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@tippypaws: You are correct... we did investigate that potential. That is why you don't get a first or second generation combination. The multigenerational Australian breeds don't seem to have that issue (from what I have learned). The shedding has been bred out of them... but a very good point! This is why I have to go so far away to get one that has a proven multigenerational lineage.

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If you are able to go get the pup, that would be best. If not ask through the rescue about puppy transports. My Mom does rescue for dogs and birds. She has flown with both as a carryon that fits under the seat. There are also networks that drive dogs with a series of volunteer drivers to get dogs to new owners. There are also a few airlines that allow pets to fly through the rescues at discounted rates.

The last time Mom flew with a pet as a carryon, I think the fee was around $75 one way.

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@lpgstock: I appreciate how difficult it is to be able to get a pound puppy when dealing with allergy issues. The group I work with tends to call all the puppies we work with "All-Americans" as there is no knowing complete bloodlines, and often no knowing even what dad is. I'm glad you at least tried to work with your local All-Americans, and I'm really happy that you found an alternative and are going to have your own little bundle of fluff who won't make your house all allergy-fied.

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We have a Corgi at our house. None of us are allergic to dog hair. But my God, those little dogs can shed a dustpan full of hair a day of hair. We have a Roomba (thank you Woot) that we bought shortly after our corgi's arrival. It does pretty good keep it all picked up. If your thinking about getting a Corgi (which is a great dog breed) make sure you consider the shedding problem with the corgi breed. :)

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If it's not possible/practical to drive to get your new puppy, I would at least suggest you wait until after summer to have him flown over. Pets are usually kept in only slightly better accommodations than luggage, and the heat is a real concern.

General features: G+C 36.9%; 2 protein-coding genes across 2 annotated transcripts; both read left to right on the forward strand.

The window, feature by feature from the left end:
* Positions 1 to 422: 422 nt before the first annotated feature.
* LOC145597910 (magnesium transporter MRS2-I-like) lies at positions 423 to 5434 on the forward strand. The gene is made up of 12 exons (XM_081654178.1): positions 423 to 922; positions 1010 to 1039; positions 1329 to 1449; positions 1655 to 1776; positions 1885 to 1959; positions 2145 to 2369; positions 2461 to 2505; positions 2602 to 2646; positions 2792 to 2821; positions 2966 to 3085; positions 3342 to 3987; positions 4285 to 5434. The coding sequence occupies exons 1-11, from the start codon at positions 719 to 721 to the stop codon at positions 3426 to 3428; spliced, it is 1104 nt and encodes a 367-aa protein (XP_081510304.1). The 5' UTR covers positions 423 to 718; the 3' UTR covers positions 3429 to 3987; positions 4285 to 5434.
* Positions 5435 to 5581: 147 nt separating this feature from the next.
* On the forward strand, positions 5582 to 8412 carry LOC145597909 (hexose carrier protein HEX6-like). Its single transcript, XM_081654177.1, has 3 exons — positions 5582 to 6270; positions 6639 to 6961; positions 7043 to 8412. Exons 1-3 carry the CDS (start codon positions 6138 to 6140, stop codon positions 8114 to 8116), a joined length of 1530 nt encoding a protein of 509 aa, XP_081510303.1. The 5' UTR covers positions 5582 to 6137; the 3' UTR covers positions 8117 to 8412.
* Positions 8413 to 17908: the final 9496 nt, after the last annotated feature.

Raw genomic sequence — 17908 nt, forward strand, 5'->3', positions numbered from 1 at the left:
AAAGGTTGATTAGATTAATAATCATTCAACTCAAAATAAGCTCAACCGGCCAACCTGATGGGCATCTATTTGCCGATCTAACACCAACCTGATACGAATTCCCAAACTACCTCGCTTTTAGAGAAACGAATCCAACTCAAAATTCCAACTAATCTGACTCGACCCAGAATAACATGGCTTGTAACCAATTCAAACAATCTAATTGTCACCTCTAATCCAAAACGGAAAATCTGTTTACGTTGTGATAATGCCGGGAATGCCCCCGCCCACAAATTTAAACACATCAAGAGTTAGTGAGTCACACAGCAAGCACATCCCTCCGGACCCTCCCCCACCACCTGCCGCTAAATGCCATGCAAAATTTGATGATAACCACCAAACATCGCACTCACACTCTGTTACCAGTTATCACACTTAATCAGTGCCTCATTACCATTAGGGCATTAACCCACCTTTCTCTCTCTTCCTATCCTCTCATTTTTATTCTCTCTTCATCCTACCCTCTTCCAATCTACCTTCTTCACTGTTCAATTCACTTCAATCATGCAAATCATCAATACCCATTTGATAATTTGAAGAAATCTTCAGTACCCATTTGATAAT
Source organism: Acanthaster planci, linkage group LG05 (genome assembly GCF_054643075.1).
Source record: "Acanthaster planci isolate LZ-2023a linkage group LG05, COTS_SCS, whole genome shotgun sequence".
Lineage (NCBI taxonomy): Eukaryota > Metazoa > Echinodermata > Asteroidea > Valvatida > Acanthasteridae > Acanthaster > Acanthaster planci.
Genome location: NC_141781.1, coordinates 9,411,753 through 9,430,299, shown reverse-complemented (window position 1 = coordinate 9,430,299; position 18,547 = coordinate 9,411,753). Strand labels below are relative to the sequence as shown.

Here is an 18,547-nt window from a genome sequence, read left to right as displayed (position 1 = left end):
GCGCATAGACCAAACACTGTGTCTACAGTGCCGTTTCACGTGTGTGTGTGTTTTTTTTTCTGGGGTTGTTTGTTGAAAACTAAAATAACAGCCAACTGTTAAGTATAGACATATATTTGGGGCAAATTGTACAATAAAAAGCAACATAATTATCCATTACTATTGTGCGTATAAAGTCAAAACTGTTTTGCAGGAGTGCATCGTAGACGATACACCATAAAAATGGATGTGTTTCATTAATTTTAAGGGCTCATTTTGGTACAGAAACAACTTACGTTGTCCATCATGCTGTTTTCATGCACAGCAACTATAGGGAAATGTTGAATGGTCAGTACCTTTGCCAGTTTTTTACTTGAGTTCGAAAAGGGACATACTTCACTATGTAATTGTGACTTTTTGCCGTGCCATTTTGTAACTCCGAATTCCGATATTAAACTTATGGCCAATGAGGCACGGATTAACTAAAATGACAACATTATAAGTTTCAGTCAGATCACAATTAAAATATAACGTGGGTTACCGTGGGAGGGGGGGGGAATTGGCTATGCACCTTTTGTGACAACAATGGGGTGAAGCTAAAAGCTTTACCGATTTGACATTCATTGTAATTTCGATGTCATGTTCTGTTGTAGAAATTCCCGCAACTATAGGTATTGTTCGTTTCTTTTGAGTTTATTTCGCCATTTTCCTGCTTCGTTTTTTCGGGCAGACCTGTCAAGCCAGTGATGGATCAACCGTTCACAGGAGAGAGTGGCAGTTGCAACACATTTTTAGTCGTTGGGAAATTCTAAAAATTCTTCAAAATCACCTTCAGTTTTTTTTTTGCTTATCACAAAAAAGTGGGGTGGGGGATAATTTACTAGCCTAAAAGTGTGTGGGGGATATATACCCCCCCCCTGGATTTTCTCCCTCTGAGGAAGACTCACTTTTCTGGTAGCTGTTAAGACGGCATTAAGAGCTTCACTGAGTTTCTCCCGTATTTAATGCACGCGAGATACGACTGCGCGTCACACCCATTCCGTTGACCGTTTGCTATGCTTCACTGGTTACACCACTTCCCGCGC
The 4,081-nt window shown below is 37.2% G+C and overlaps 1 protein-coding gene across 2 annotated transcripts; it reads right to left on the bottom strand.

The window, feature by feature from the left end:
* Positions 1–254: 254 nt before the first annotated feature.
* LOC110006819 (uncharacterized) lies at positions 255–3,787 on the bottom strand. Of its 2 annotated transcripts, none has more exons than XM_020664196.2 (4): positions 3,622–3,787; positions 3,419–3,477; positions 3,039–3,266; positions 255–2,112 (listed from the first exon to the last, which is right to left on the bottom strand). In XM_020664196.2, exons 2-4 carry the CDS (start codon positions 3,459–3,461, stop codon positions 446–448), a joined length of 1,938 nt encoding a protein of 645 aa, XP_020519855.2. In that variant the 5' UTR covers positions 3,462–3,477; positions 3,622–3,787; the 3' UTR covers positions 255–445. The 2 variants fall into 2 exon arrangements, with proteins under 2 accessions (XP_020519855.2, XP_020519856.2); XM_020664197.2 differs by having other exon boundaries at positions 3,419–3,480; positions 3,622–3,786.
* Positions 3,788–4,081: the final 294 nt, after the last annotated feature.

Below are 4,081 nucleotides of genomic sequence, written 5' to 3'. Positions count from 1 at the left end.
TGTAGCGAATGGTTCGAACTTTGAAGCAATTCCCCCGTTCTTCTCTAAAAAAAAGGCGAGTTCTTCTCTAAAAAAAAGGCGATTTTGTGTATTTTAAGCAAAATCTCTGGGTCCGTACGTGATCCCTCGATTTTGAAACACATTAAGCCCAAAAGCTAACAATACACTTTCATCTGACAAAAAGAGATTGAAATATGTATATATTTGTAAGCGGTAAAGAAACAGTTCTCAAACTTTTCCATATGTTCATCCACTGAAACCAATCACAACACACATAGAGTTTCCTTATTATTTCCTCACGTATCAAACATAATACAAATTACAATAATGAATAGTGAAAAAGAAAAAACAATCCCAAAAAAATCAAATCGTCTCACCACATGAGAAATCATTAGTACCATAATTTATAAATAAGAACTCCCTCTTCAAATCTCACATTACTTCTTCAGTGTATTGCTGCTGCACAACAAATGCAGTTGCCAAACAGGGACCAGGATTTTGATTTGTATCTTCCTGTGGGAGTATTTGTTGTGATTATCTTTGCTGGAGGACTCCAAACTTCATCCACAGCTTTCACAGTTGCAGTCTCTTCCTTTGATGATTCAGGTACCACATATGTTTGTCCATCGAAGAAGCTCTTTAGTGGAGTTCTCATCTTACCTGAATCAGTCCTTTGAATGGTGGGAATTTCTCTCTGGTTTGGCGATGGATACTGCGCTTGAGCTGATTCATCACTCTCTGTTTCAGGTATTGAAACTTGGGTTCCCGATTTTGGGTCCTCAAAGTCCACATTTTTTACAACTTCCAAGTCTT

Or what about one of you flying to the breeder, picking him up, and flying back with him on a pet-friendly flight. I think Southwest allows small dogs an cats in the cabin as long as their carrier fits the standards for carry-on luggage.

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http://www.petairways.com/ flies animals only, in the main cabin (with flight attendants!) between a limited number of major hubs. FYI, airanimal.com, mentioned earlier, merely coordinates pet transportation with the airlines; the animal will fly in the cargo hold.

I have no experience with petairways, but I knew I had heard of this option. There may be other pet-only airlines; this is the first one google turned up.

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There are also many professional ground transporters, like this one: http://propetvehicletransport.com/

Good luck picking an option that works for you to bring your puppy home. I agree with those who caution against standard airline cargo shipment. No doubt many thousands of pets travel that way without incident, but they are subject to the same risk of loss and mishandling as luggage. My childhood story: after being put on the wrong plane, our dog then had to spend six weeks quarantined in France when our military family returned stateside from Germany. (He was very happy to see us!)

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There are now DNA test kits available for rescue dogs. I know rescuse that have pure bred dogs, too. Not sure where you are located but if you Google Dog Rescues in your area, I wonder if you could find one. Also, the DNA test runs about $65